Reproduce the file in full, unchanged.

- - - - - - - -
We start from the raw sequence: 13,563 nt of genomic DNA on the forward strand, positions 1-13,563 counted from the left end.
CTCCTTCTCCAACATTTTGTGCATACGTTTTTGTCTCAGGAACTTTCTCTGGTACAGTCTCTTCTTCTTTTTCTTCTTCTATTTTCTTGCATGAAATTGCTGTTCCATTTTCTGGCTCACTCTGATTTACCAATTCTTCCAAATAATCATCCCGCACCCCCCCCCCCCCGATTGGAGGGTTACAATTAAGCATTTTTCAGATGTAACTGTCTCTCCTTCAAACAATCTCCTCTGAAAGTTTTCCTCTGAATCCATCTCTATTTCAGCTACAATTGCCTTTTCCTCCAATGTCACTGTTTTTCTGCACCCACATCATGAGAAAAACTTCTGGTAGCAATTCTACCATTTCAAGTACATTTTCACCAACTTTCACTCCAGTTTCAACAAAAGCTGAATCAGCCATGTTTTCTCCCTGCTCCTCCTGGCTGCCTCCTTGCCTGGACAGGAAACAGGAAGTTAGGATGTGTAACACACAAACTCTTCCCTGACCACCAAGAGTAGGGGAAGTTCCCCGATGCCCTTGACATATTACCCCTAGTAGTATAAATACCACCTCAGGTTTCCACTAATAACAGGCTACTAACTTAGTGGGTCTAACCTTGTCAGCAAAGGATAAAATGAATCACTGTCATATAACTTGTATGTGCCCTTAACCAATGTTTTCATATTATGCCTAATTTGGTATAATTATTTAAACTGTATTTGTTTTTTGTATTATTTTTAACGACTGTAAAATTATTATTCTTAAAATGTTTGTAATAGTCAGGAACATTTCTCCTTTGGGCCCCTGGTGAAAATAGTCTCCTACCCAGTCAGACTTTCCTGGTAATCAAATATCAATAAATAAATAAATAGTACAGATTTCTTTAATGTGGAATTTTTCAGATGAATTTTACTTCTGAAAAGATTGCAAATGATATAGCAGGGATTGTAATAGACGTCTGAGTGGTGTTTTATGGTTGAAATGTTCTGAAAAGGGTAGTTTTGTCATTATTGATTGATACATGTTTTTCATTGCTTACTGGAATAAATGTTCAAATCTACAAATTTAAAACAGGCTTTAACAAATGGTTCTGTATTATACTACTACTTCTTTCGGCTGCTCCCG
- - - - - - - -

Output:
We start from the raw sequence: 13,563 nt of genomic DNA on the forward strand, positions 1-13,563 counted from the left end.
CTCCTTCTCCAACATTTTGTGCATACGTTTTTGTCTCAGGAACTTTCTCTGGTACAGTCTCTTCTTCTTTTTCTTCTTCTATTTTCTTGCATGAAATTGCTGTTCCATTTTCTGGCTCACTCTGATTTACCAATTCTTCCAAATAATCATCCCGCACCCCCCCCCCCCCGATTGGAGGGTTACAATTAAGCATTTTTCAGATGTAACTGTCTCTCCTTCAAACAATCTCCTCTGAAAGTTTTCCTCTGAATCCATCTCTATTTCAGCTACAATTGCCTTTTCCTCCAATGTCACTGTTTTTCTGCACCCACATCATGAGAAAAACTTCTGGTAGCAATTCTACCATTTCAAGTACATTTTCACCAACTTTCACTCCAGTTTCAACAAAAGCTGAATCAGCCATGTTTTCTCCCTGCTCCTCCTGGCTGCCTCCTTGCCTGGACAGGAAACAGGAAGTTAGGATGTGTAACACACAAACTCTTCCCTGACCACCAAGAGTAGGGGAAGTTCCCCGATGCCCTTGACATATTACCCCTAGTAGTATAAATACCACCTCAGGTTTCCACTAATAACAGGCTACTAACTTAGTGGGTCTAACCTTGTCAGCAAAGGATAAAATGAATCACTGTCATATAACTTGTATGTGCCCTTAACCAATGTTTTCATATTATGCCTAATTTGGTATAATTATTTAAACTGTATTTGTTTTTTGTATTATTTTTAACGACTGTAAAATTATTATTCTTAAAATGTTTGTAATAGTCAGGAACATTTCTCCTTTGGGCCCCTGGTGAAAATAGTCTCCTACCCAGTCAGACTTTCCTGGTAATCAAATATCAATAAATAAATAAATAGTACAGATTTCTTTAATGTGGAATTTTTCAGATGAATTTTACTTCTGAAAAGATTGCAAATGATATAGCAGGGATTGTAATAGACGTCTGAGTGGTGTTTTATGGTTGAAATGTTCTGAAAAGGGTAGTTTTGTCATTATTGATTGATACATGTTTTTCATTGCTTACTGGAATAAATGTTCAAATCTACAAATTTAAAACAGGCTTTAACAAATGGTTCTGTATTATACTACTACTTCTTTCGGCTGCTCCCG